Some of the concerns have been addressed, while lawmakers continue to seek solutions to others. Several recommendations attempt to improve the ongoing monitoring of cleared workers to ensure the proper alarms are sounded when, for example, a cleared employee checks himself into an emergency room for mental health issues.
A proposal from Sen. Susan Collins, R-Maine, would require OPM to reevaluate clearance holders at least twice every five years through an automated and random review of public records and databases. Currently, secret security clearance holders are reevaluated by a human investigator every 10 years, while top secret holders are reevaluated every five. The automated reviews would search typical databases such as court records, as well as previously uninvestigated tools such as consumer reports and individuals’ Facebook and Twitter pages.
Collins’ Enhanced Security Clearance Act, introduced with bipartisan support, has passed a Senate committee and Rep. Mike Kelly, R-Pa., has introduced similar legislation in the House. The Obama administration has launched several pilots of its “continuous evaluation” program, which aims to evaluate clearance holders more frequently. The Pentagon has successfully implemented the program to some of its cleared workforce, and the White House expects the program to be fully implemented for the “most sensitive populations” in fiscal 2016.
The Wyden-Thompson CORRECT Act includes several provisions to address privacy concerns for employees subject to continuous evaluation programs.
Greg Rinckey, a managing partner at Tully Rinckey, a law firm specializing in security clearance issues, said the key to reform is two-pronged: reduce the number of people with clearances, then increase the number of reinvestigations.
“The more people holding security clearances the more the chances for a breach,” he said.
The OMB report also called for better oversight and metrics to review the investigations conducted by contractors. In February, the Obama administration moved to bring the previously outsourced final review of background checks in-house . More recently, the Office of Personnel Management decided not to extend a contract with USIS, the largest private-sector background investigator and the company responsible for both Snowden and Alexis’ clearances. But in a rebuttal of recent criticisms , USIS noted that its investigations of both Snowden and Alexis were complete.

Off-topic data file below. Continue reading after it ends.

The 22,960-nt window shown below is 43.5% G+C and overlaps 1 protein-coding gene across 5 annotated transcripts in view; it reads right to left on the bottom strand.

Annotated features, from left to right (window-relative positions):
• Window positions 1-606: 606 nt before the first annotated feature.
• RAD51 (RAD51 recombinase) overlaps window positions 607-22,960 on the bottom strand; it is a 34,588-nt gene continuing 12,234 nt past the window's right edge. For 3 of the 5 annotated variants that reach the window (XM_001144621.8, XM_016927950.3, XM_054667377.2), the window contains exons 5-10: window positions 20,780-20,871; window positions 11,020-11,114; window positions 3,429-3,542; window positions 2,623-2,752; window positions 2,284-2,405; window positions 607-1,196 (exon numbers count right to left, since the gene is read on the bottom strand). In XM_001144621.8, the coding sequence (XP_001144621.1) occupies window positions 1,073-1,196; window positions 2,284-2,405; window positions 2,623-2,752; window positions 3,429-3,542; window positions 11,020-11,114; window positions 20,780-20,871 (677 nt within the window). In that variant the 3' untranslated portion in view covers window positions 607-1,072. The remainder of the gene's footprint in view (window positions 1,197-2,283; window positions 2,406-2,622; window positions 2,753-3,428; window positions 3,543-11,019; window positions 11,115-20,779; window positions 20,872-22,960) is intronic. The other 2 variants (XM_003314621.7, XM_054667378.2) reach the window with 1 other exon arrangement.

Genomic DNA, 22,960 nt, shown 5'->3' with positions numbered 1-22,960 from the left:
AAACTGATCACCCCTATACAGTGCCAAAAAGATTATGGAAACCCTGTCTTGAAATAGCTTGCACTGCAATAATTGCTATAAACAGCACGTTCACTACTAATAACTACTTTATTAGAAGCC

Tester also introduced the Preventing Conflicts of Interest with Contractors Act, which passed the Senate earlier this month. The bill would prohibit a contractor from conducting a quality review of its own background checks.
While lawmakers’ plans are largely abstract, the White House has taken some concrete actions.
OMB recently said it will shift all individuals with clearances to a five-year schedule, regardless of level. To meet the 10 percent reduction goal, ODNI is requiring all agencies to “review and validate” whether each individual with a clearance actually needs it. OMB is coordinating a governmentwide, metrics-based evaluation of meeting security clearance objectives. While most of the information is classified or not yet available, the Performance.gov statistics show the government is, for better or worse, processing clearances more quickly.
The fastest 90 percent of investigations for secret clearances took an average of 46 days as of April 2014, while top secret took 109 days. The same category of investigations in aggregate took 265 days in 2005.
“We’ve made progress, but there is more work to be done,” acknowledged Beth Cobert, OMB’s deputy director for management, on the recent one-year anniversary of the Navy Yard shooting. “We will continue to work aggressively to ensure rigorous oversight and accountability mechanisms are in place throughout government, thereby ensuring the safety of federal workers and the protection of our nation’s most sensitive information.”
In addition to the proposals already put forward, government audits point to gaps in the security clearance process. A Government Accountability Office report issued earlier this month found inconsistencies in how agencies revoke the clearances, as well as in the punishment clearance-revoked employees receive. A July GAO report found 83,000 tax delinquent Defense employees and contractors owed the government $730 million .
Congress is recessed until the November elections, at which point it will face a limited schedule and an already full agenda. If lawmakers fail to take on a larger reform bill during the lame duck session, it will be back to the drawing board in 2015.
Dan Malessa, a spokesman for Tester, said the senator does not care whether the reforms come out of the Senate or from the Obama administration, but simply believes “the process still deserves increased scrutiny and improvement.”
Malessa added: “You can expect more attention on this issue from Sen. Tester.” Whether his colleagues show similar enthusiasm remains to be seen.